The gold standard that pension providers should aspire to is offering a financial buddy service. This could help pre-retirement customers set goals and receive regular updates to ensure they achieve the level of income at retirement they desire. It should also give those at retirement the tools to make the best possible decision for them, and update those in-retirement on their goals, so they can check their funds will still meet their retirement income needs. It could, for example, model a scenario that helps the customer understand how much extra cash they can take out in an emergency, or whether or not they can buy a new kitchen, and then how this may impact their future income.

By implementing a clear customer communication strategy, pension providers can both get ahead of the forthcoming regulations, and gain a competitive edge by building a valuable service for their customers. This service should help consumers both invest in their future and, by osmosis, also encourage them to invest further back into the provider. After all, it’s a win-win for both parties.

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Wealth Management

INTELLECTUAL PROPERTY IN THE AGE OF INDUSTRY 4.0

TRUSTS

The growth of the digital era and industry 4.0 have fuelled the growth of intangible rather than physical assets, with intellectual property (IP) representing one of the largest asset classes that a company can hold and can include patents, trademarks, brands, databases, software and trade secrets.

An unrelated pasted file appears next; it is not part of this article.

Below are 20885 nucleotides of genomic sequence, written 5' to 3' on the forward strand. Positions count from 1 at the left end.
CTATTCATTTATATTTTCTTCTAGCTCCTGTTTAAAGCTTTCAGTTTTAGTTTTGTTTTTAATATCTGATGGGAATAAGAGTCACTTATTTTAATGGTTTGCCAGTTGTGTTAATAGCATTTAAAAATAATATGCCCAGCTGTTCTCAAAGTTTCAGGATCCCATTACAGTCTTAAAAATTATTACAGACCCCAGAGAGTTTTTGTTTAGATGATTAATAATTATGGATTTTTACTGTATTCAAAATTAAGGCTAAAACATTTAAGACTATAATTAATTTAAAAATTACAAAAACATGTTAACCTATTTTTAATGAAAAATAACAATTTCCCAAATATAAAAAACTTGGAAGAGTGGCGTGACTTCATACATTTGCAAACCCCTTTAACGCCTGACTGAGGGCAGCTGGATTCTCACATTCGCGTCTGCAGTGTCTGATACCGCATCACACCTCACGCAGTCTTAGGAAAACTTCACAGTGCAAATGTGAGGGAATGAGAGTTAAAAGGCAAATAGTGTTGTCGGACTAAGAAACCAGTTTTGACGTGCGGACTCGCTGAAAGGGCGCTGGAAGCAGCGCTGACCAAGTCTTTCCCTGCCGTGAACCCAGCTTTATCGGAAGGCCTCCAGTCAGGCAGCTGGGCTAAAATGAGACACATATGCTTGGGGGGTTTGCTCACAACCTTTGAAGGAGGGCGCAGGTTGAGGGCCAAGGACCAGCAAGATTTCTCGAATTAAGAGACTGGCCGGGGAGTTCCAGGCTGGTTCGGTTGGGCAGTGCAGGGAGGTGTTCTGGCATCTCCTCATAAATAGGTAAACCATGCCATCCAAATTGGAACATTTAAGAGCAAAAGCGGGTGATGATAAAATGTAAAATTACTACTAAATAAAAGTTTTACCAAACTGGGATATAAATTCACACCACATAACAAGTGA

James Turner, Director at Company Formation Specialists, Turner Little takes us through the details of why it is important to protect these assets, and how we can do so:

“IP is important, but rarely accounted for, because we most often equate value with money. It’s not always easy to evaluate its financial worth, but it’s important to create a plan to protect it.

“Businesses need to understand the source of the value and the brand of their businesses

“From a commercial standpoint, IP needs to be protected in order for companies to maintain their unique market position, but it can also have financial benefits – as it can be used as collateral for loans or company valuation in the event of a merger or acquisition.

“As industry 4.0 takes hold, we expect there to be a sharp increase in concerns surrounding the protection and ownership of IP rights. Designing the right business structure is an important consideration when protecting a company’s IP from theft, misappropriation, infringement or even potential creditors. For example, companies can limit liability through the use of holding and operating companies, which enables owners to centralise the company’s assets. Offshore companies can also be leveraged in the creation of these structures and can offer additional flexibility.